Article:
inclusion include students with disabilities and
purpose of this study was to research and observe
the implications of No Child Left Behind (NCLB)
and its effect on middle school students. The question
“Does inclusion include students with disabilities
and teachers?” is very important because as we attempt
to implement the mandates of NCLB we are faced with
many challenges. These challenges affect the instruction
of our students and the teacher’s ability to help
these students meet success in the inclusive setting.
study came about after my school district decided
to integrate resource students into an inclusive
setting. This reorganized our special education
department, our school, and the instructional strategies
used in the classroom. I focused my study on students
who were once a part of the resource team but are
now in the inclusive setting. I interviewed these
students, talked to their current teachers, and
researched current and past grades in the core subjects.
I also took a look at the teachers and their reaction
to this change. Through interviews and observations,
I learned of their years of experience and different
methods of instruction used in the classroom.
I began to collect data and researched the information,
I found that students’ motivation and the teacher’s
ability to keep students actively engaged was the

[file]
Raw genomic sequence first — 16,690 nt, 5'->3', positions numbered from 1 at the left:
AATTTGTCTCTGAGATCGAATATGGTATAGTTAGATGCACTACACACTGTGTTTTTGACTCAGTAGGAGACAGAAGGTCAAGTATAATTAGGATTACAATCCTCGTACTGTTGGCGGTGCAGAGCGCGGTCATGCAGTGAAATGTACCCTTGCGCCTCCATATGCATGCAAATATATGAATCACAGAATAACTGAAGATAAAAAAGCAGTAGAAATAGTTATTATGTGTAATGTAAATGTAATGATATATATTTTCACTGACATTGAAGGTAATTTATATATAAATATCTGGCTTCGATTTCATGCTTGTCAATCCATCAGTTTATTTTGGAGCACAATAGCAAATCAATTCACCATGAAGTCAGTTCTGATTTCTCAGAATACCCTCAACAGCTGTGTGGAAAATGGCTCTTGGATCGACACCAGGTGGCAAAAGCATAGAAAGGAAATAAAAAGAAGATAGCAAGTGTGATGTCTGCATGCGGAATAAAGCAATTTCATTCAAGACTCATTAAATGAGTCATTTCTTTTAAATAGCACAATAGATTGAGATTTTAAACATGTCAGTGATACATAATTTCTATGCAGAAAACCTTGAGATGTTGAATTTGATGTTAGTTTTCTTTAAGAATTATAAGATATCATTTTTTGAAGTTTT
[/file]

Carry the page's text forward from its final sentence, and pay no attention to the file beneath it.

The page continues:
key. Students who had succeeded in the resource
setting had also succeeded in the inclusion setting.
Their success was internal, and the teacher’s ability
to keep the students engaged throughout the lesson
kept the students motivated. Teachers, on the other
hand, were not really afraid to teach students with
disabilities but were concerned that they were not
adequately trained to handle the specialized needs
of special education students.
the interviews with the students, I was able to
learn more about their feelings about inclusion
and special education in general. Some students
were elated to be off the resource team because
of the stigma that was attached to special education.
Some of the students not succeeding were motivated
but had home issues that inhibited their ability
to meet success in the classroom.
Left Behind has mandated that school districts and
states that receive federal funds implement changes
in order to increase the academic achievement of
all students but especially minorities and students
with disabilities. In light of that mandate, I have
recommended some steps that I believe need to be
implemented in the schools.
- States and school districts must replace proficiency
targets based on actual school achievement.
must measure students’ academic growth in relation
to their previous academic progress.
- We must use multiple indicators to assess student
should reflect the curriculum being taught in
makers must ensure that assessments are aligned
to state standards, are valid and reliable, and
assess higher-order thinking.
should decrease the amount of assessment given
National Education Association. Delaware Secondary
Education Act. Nov./Dec. 2004, p. 15.